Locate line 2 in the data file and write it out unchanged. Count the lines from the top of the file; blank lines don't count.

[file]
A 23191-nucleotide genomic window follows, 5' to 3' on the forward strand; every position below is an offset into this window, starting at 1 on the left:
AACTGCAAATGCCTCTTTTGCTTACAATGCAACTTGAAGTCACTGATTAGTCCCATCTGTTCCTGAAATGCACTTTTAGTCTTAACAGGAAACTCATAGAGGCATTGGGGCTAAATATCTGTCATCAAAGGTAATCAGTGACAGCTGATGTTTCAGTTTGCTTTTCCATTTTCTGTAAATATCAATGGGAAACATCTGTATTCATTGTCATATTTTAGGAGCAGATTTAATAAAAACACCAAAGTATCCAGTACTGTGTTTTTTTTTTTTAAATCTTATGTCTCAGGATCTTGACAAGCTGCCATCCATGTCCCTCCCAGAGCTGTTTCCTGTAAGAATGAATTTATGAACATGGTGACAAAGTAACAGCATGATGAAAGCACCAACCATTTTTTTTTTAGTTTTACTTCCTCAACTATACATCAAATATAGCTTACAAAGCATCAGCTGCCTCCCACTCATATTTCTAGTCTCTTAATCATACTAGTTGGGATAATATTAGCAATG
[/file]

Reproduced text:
AACTGCAAATGCCTCTTTTGCTTACAATGCAACTTGAAGTCACTGATTAGTCCCATCTGTTCCTGAAATGCACTTTTAGTCTTAACAGGAAACTCATAGAGGCATTGGGGCTAAATATCTGTCATCAAAGGTAATCAGTGACAGCTGATGTTTCAGTTTGCTTTTCCATTTTCTGTAAATATCAATGGGAAACATCTGTATTCATTGTCATATTTTAGGAGCAGATTTAATAAAAACACCAAAGTATCCAGTACTGTGTTTTTTTTTTTTAAATCTTATGTCTCAGGATCTTGACAAGCTGCCATCCATGTCCCTCCCAGAGCTGTTTCCTGTAAGAATGAATTTATGAACATGGTGACAAAGTAACAGCATGATGAAAGCACCAACCATTTTTTTTTTAGTTTTACTTCCTCAACTATACATCAAATATAGCTTACAAAGCATCAGCTGCCTCCCACTCATATTTCTAGTCTCTTAATCATACTAGTTGGGATAATATTAGCAATG